Just like the latter was retro-fitted to older Apple hardware, Google is already proving the ARcore can work reliably enough without the need for costly hardware investments - a potentially make or break adoption aspect for any quirky, futuristic tech concept.
So far Google has been testing the waters with ARCore through the release of AR Stickers, which is a mode for the Pixel's cameras that allow users to introduce characters into your camera scenes that can match lighting to look like they're really there, which you check out for yourself in the video above.
Since the time Google had launched ARCore, it was speculated that the search giant may kill the Project Tango initiative. Some of the smartphones managed to deploy Tango - like the Lenovo Phab 2 Pro and ASUS Zenfone AR - but to limited success.
Bottom line, Google's current AR roadmap appears to be aimed at the greater community good. "Obviously, others have started to invest in smartphone AR, our goal with Tango has always been to drive that capability into as many devices as possible".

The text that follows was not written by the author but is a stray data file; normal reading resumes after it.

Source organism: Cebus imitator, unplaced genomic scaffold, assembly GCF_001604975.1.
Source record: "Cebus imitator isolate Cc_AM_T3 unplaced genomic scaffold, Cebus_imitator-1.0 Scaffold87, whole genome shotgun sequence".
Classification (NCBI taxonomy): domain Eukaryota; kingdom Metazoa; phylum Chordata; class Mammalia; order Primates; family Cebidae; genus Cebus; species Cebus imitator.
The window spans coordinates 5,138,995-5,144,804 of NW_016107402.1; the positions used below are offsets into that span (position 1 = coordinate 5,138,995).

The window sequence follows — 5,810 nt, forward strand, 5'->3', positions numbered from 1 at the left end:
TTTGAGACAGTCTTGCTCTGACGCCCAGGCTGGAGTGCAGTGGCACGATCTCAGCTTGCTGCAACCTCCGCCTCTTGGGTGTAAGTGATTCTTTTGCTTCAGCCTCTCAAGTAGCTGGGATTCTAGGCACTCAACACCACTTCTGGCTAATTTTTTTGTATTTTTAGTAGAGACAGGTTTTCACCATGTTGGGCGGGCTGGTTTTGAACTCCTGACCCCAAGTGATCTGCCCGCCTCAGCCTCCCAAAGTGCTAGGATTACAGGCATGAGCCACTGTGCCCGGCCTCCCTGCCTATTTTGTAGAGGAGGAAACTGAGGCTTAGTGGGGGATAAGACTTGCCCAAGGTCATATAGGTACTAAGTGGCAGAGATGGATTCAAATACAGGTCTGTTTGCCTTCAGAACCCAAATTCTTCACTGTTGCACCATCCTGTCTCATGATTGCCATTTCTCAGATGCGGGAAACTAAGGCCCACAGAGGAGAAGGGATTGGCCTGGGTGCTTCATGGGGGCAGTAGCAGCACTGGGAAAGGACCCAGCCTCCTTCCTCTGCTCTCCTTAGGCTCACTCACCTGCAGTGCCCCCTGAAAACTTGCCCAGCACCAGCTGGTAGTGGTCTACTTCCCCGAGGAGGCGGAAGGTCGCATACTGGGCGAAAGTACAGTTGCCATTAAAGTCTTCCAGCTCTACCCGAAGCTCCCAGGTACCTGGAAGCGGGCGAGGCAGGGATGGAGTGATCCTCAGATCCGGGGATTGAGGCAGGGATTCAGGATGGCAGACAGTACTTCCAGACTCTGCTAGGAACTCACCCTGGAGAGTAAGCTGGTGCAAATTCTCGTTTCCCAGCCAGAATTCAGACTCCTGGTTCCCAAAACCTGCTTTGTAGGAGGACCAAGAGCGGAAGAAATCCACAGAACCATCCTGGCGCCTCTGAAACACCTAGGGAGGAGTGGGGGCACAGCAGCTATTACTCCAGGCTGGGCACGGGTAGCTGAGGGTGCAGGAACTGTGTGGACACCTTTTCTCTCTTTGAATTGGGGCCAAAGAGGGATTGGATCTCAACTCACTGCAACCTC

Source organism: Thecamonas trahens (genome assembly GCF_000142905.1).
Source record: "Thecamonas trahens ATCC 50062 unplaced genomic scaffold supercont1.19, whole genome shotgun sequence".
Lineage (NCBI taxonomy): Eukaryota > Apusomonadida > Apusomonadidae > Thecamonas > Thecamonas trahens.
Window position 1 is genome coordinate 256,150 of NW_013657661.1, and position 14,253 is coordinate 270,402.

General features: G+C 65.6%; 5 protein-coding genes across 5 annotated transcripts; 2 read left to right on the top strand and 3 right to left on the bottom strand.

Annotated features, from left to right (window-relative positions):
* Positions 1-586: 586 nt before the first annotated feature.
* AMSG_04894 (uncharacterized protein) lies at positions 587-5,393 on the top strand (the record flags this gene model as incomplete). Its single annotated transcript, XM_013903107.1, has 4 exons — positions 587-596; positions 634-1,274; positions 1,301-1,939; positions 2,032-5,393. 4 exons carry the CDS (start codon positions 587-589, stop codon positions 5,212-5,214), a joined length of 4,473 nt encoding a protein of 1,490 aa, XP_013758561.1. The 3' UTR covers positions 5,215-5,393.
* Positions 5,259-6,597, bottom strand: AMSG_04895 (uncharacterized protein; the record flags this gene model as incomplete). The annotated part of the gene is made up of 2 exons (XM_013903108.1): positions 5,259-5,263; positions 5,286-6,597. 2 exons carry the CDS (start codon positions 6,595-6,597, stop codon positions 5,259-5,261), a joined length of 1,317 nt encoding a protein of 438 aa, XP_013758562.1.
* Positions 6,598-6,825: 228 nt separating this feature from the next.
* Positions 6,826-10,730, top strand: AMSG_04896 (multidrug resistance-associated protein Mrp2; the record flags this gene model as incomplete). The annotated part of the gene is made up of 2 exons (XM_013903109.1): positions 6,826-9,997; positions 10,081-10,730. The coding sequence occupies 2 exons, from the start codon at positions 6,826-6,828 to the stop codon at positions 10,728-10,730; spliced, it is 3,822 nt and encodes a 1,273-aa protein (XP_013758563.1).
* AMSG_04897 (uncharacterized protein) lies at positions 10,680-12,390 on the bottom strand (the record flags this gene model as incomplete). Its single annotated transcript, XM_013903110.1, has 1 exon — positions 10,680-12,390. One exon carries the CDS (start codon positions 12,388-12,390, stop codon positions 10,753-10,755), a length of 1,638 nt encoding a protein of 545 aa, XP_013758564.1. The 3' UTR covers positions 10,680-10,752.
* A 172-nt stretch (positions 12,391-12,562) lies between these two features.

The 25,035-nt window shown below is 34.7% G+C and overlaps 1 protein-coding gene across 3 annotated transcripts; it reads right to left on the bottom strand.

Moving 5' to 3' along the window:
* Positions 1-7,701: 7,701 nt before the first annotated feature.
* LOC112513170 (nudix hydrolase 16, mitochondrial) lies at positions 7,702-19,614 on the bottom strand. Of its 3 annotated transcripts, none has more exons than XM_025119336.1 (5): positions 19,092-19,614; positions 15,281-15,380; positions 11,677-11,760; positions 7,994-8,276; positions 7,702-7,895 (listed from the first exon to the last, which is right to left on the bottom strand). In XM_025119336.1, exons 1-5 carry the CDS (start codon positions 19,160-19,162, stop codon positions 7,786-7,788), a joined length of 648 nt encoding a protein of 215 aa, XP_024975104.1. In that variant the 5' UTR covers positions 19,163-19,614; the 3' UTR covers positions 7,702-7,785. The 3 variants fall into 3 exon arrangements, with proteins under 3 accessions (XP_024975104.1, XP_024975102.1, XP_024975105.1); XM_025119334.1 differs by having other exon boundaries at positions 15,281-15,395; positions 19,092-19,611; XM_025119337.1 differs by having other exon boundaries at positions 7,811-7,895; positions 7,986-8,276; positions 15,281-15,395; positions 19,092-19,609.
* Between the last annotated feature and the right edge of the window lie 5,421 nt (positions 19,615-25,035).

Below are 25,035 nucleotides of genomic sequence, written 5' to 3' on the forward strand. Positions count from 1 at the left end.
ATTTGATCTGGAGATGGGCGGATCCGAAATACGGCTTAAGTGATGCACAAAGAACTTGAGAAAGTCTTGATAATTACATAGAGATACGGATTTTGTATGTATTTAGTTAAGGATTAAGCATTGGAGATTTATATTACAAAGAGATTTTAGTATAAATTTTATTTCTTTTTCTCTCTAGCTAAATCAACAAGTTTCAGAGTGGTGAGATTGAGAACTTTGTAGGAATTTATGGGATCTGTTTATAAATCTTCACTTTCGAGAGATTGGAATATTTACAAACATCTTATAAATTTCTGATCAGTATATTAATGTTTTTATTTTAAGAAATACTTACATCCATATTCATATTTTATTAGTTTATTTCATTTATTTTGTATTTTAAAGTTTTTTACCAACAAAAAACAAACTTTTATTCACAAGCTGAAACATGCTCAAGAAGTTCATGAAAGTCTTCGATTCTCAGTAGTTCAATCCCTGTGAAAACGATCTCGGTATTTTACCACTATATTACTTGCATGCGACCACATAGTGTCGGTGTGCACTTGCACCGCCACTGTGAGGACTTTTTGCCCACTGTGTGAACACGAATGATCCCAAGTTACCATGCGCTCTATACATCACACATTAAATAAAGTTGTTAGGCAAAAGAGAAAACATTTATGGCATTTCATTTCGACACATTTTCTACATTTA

The brand has confirmed that it will discontinue Project Tango on March 1, 2018.
One key reason the company might have made this move is the advancements within the hardware. It will support the Pixels (of course), but also phones from Samsung, Huawei, LG, and others. In the near future, the platform is expected to receive an OS-wide implementation. Machine learning, something that Google showed off in the new Pixel 2 devices, is used to accomplish the same tracking that Tango required hardware for, which gives ARCore a leg up.
Now that Google has shifted its focus on ARCore, we expect many more Android devices to support augmented reality next year. In addition to its ARkit developer technology, Apple has also claimed that the cameras on the flagship iPhone X are "tuned" for augmented reality.